Years ago, my hometown of New York City was immortalized in a popular advertising campaign with the moniker, “The City that Never Sleeps.” Living in a perpetually active metropolis, it’s easy to be swept up in turbo-charged energy and unrelenting motion. Newton’s Laws of Motion states that “an object at rest remains at rest, and an object in motion remains in motion.” So how do you downshift to get off the fast lane to take time to rest, rejuvenate, and be still?
For decades, I prided myself on being an alpha momma, CEO, entrepreneur, loving friend, and active member of many non-profit boards who showed up and participated full throttle. I was in constant motion because I wanted to enjoy all of these worthwhile endeavors. Life is not a dress rehearsal, so I attended all of my sons’ basketball games, created new and exciting Soaringwords initiatives, made meaningful contributions to many civic causes, and also was present for my family and friends. We’re taught that we’re supposed to be able to “have it all.” Yet over-programming our days often comes at the expense of our own serenity and can send us into the dangerous whirlpool of hyper-activity.
During those days, I grabbed some quiet time in nightly baths when the kids were sound asleep and the computer was powered off. These days, I appreciate the restorative power of snagging eight-hours of sleep each night followed by a dedicated and purposeful self-care ritual that includes 30 minutes of cardio followed by a morning swim. I know what my body needs to allow my energy to settle and my mind to be opened for the day ahead.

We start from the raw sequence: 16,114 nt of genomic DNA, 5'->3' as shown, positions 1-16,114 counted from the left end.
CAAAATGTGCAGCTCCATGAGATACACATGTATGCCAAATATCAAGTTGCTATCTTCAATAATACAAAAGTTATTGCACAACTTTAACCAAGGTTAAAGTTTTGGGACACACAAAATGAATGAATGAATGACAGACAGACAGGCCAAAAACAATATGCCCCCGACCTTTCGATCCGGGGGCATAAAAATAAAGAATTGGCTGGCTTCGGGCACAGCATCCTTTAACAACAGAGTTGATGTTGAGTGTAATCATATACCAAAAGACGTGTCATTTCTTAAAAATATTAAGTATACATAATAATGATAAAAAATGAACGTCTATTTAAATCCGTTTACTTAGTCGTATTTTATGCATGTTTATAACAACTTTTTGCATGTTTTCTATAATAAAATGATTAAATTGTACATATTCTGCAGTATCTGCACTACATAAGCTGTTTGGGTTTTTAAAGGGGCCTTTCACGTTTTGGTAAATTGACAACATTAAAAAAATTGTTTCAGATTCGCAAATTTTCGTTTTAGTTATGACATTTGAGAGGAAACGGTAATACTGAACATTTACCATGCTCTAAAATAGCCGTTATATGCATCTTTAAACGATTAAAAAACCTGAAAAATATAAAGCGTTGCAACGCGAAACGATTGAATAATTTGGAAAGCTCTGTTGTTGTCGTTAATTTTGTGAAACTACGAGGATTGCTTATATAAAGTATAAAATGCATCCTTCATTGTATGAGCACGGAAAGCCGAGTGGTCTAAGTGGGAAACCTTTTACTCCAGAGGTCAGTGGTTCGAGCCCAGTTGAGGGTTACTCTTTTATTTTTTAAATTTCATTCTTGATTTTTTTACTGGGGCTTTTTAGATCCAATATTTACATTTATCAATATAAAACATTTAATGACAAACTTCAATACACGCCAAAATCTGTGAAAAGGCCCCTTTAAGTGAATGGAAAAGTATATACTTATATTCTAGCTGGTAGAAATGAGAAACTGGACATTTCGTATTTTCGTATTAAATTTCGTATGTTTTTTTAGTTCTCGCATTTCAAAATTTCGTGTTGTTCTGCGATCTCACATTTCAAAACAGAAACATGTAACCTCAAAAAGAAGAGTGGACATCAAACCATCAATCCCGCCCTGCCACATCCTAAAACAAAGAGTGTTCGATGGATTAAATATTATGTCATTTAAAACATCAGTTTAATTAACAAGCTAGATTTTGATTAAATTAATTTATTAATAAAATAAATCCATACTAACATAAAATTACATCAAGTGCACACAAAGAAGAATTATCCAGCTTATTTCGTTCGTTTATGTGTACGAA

Oftentimes, because our society rewards ambition and accomplishment, it’s easy to get pulled into the allure of being busy. While a person can find a healthy balance in a busy schedule, the problem arises when busyness is used as a form of avoidance behavior—a way to distract or distance oneself from a problem, ourselves, or others. Simply put, being busy is a socially-acceptable method to avoiding feeling uncomfortable things or having to face confrontation. Maybe you’ve experienced this phenomenon. Have you ever used busy-bee behaviors as avoidance? This can show up in seemingly small ways, too: “I just need to finish reading my book, empty the dishwasher, write one more proposal, and check my socials.” Feel free to add your own busy-bee behaviors to this list and then ask yourself if there is something you are avoiding. Then take a moment to explore what thoughts, feelings, and emotions would show up in your answer. Finally, ask yourself a really important question: What do you need to do to give yourself self-compassion and support?
PAUSE is a useful acronym which stands for Postpone Action Until Serenity Emerges. Breathing and being quiet are two simple techniques that can instantly recalibrate our nervous system and help restore us to equanimity. The power is in the pause as you connect to your inner knowingness and the healing power of stillness.
Over the years, I’ve often been a human-doing, piling more things onto my ever-expanding To-Do list than would be humanly possible. Today, I choose to take a pause to leave a little space to savor the experience of being a human-being instead of a worker-bee. Making this shift is a practice that takes time. It’s important to have grace for yourself as you make this shift to welcoming some moments of rest into your busy, active life. Awareness is a healing salve, try it out and see how great it feels.
I’m sending you strength and love.
Soaringwords is the power to heal.